As C-LAB’s (臺灣當代文化實驗場) major thematic exhibition of the year, City Flip-Flop (城市震盪) focuses on art endeavors that engage with the city. Looking at creativity as a vehicle of urban renewal and exploration, the show engages with researchers, observers, artists and activists to investigate social norms, social and environmental possibilities and relationship between the individual, the community and the nation. The show has three city-related themes: its multilayered system of interests, including global capitalism and ideologies of progress; urban models of order and governance and hidden narratives beneath its surfaces; and ecologically-minded approaches to the city that perceive urban space as a sustainable body.
■ C-LAB (臺灣當代文化實驗場), 177, Jianguo S Rd Sec 1, Taipei City (臺北市大安區建國南路一段177號), tel: (02) 8773-5087. Open Tuesdays to Sundays from 1pm to 4pm
■ Until Nov. 8
Photo Courtesy of Double Square Gallery
Florean Claar is a new-media artist based in Japan and Germany. With a background in sculpture and stage design, his multidisciplinary practice primarily consists of installation art and film. While the artist is well known for his monumental public sculptures, his solo exhibition, On First Sight (乍現) at Double Square Gallery (雙方藝廊), features mid to small-scale works from the last three years, including video installations that have rarely been shown. The show is inspired by Claar’s life experiences and finding commonality among different cultural contexts and tapping the power of intuition. The artist also draws inspiration from science fiction, its narratives of the future and imagined urban landscape.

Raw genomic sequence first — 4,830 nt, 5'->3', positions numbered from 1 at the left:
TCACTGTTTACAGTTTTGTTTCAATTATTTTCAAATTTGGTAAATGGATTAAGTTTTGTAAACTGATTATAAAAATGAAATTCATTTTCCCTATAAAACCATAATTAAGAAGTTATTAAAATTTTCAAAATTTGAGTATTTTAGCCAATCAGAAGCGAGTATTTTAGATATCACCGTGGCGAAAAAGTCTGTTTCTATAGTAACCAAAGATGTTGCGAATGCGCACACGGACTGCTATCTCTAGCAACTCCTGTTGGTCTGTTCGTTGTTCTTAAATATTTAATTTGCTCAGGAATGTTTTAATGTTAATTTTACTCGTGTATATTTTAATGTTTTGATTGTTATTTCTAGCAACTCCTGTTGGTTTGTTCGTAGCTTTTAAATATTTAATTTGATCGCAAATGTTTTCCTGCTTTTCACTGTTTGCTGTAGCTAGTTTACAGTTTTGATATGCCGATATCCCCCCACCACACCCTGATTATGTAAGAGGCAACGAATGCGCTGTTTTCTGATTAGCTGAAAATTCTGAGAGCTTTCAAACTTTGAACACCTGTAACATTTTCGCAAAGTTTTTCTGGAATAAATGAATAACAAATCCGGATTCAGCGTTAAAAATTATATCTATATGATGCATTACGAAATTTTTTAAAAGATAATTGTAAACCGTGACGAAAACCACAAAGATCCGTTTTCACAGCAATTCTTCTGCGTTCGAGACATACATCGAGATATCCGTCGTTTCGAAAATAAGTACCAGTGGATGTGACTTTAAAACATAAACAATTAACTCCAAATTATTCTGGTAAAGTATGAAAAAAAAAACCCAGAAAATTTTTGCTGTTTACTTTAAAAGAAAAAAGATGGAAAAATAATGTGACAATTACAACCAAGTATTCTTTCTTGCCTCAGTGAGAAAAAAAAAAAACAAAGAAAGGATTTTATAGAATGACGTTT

■ Double Square Gallery (雙方藝廊), 28, Lane 770, Beian Road, Taipei City (台北市北安路770巷28號), tel: (02) 8501-2138. Open Tuesdays to Sundays from 10:30am to 6:30pm
■ Until Nov. 16
Photo Courtesy of Tina Keng Gallery
Tina Keng Gallery (耿畫廊) is showing Taipei-based artist Yao Jui-chung’s (姚瑞中) latest interpretations of Buddhist aesthetics in Vimala-bhumi. The title refers to a Buddhist term that describes a clear mind amidst chaos and confusion. “Once impure thoughts have been dismissed, one can begin the act of creation with renewed inspiration and pure vision,” reads the curatorial preface. Yao relates to such advice in his personal life with recent trials he has faced. Encountering variations of greed, jealousy and ignorance in the world, the artist is driven to gain a renewed perspective of life. The exhibition consists of recent large-scale paintings in his signature style of gold leaf and ink, reminiscent of the resplendent elegance of Buddhist temples in Taiwan.
■ Tina Keng Gallery (耿畫廊), 15, Ln 548, Ruiguang Rd, Taipei City (台北市瑞光路548巷15號), tel: (02) 2659-0798. Open Tuesdays to Sundays from 10am to 7pm
■ Begins tomorrow; until Nov. 17
Photo Courtesy of C-LAB
Thai artist Tae Parvit creates paintings and drawings that feature collages of found images and fast, expressive strokes with open narratives. As part of his residency at Pon Dong, the artist stayed in Taiwan for one month this year, during which Parvit created a series of works that are presented today in his solo exhibition, Savage Garden. The artist references his surroundings as well as urban cultural avenues, including vintage magazines, merchandise from flea markets, online streaming music, street fashion, wrestling, video games and conversations with peers. The show is produced in collaboration with Bangkok’s Citycity Gallery. The opening tomorrow will include an appearance by a musical guest and an accompanying yoga asession.